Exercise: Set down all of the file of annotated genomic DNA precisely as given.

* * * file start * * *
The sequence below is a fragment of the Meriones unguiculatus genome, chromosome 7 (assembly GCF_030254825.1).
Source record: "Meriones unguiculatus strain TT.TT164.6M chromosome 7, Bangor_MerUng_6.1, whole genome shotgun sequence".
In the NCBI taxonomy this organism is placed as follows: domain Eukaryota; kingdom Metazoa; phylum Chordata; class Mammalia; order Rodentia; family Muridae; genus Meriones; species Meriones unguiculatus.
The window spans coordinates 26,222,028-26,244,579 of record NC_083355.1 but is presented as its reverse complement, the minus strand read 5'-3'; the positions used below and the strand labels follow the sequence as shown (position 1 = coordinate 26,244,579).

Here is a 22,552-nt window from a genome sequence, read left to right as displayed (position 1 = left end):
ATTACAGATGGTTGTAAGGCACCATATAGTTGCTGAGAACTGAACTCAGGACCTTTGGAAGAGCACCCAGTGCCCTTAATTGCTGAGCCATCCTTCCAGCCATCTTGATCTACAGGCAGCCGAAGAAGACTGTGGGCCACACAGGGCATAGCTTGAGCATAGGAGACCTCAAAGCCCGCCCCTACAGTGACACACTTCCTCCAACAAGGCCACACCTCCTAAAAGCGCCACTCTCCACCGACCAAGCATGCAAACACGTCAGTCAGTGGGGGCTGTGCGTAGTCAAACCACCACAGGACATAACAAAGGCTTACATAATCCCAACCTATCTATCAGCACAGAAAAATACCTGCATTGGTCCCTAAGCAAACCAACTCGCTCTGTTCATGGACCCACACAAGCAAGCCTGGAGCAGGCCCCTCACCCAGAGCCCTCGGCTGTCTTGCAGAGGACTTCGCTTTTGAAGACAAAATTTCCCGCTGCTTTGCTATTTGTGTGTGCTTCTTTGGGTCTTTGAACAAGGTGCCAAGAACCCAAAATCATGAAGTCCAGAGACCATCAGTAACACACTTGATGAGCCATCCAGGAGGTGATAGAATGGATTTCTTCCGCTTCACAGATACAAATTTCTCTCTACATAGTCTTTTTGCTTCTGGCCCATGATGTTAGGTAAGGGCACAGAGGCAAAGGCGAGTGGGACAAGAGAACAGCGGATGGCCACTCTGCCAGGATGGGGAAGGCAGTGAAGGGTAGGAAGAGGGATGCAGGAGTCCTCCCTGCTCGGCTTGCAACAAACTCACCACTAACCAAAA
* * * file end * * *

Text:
The sequence below is a fragment of the Meriones unguiculatus genome, chromosome 7 (assembly GCF_030254825.1).
Source record: "Meriones unguiculatus strain TT.TT164.6M chromosome 7, Bangor_MerUng_6.1, whole genome shotgun sequence".
In the NCBI taxonomy this organism is placed as follows: domain Eukaryota; kingdom Metazoa; phylum Chordata; class Mammalia; order Rodentia; family Muridae; genus Meriones; species Meriones unguiculatus.
The window spans coordinates 26,222,028-26,244,579 of record NC_083355.1 but is presented as its reverse complement, the minus strand read 5'-3'; the positions used below and the strand labels follow the sequence as shown (position 1 = coordinate 26,244,579).

Here is a 22,552-nt window from a genome sequence, read left to right as displayed (position 1 = left end):
ATTACAGATGGTTGTAAGGCACCATATAGTTGCTGAGAACTGAACTCAGGACCTTTGGAAGAGCACCCAGTGCCCTTAATTGCTGAGCCATCCTTCCAGCCATCTTGATCTACAGGCAGCCGAAGAAGACTGTGGGCCACACAGGGCATAGCTTGAGCATAGGAGACCTCAAAGCCCGCCCCTACAGTGACACACTTCCTCCAACAAGGCCACACCTCCTAAAAGCGCCACTCTCCACCGACCAAGCATGCAAACACGTCAGTCAGTGGGGGCTGTGCGTAGTCAAACCACCACAGGACATAACAAAGGCTTACATAATCCCAACCTATCTATCAGCACAGAAAAATACCTGCATTGGTCCCTAAGCAAACCAACTCGCTCTGTTCATGGACCCACACAAGCAAGCCTGGAGCAGGCCCCTCACCCAGAGCCCTCGGCTGTCTTGCAGAGGACTTCGCTTTTGAAGACAAAATTTCCCGCTGCTTTGCTATTTGTGTGTGCTTCTTTGGGTCTTTGAACAAGGTGCCAAGAACCCAAAATCATGAAGTCCAGAGACCATCAGTAACACACTTGATGAGCCATCCAGGAGGTGATAGAATGGATTTCTTCCGCTTCACAGATACAAATTTCTCTCTACATAGTCTTTTTGCTTCTGGCCCATGATGTTAGGTAAGGGCACAGAGGCAAAGGCGAGTGGGACAAGAGAACAGCGGATGGCCACTCTGCCAGGATGGGGAAGGCAGTGAAGGGTAGGAAGAGGGATGCAGGAGTCCTCCCTGCTCGGCTTGCAACAAACTCACCACTAACCAAAA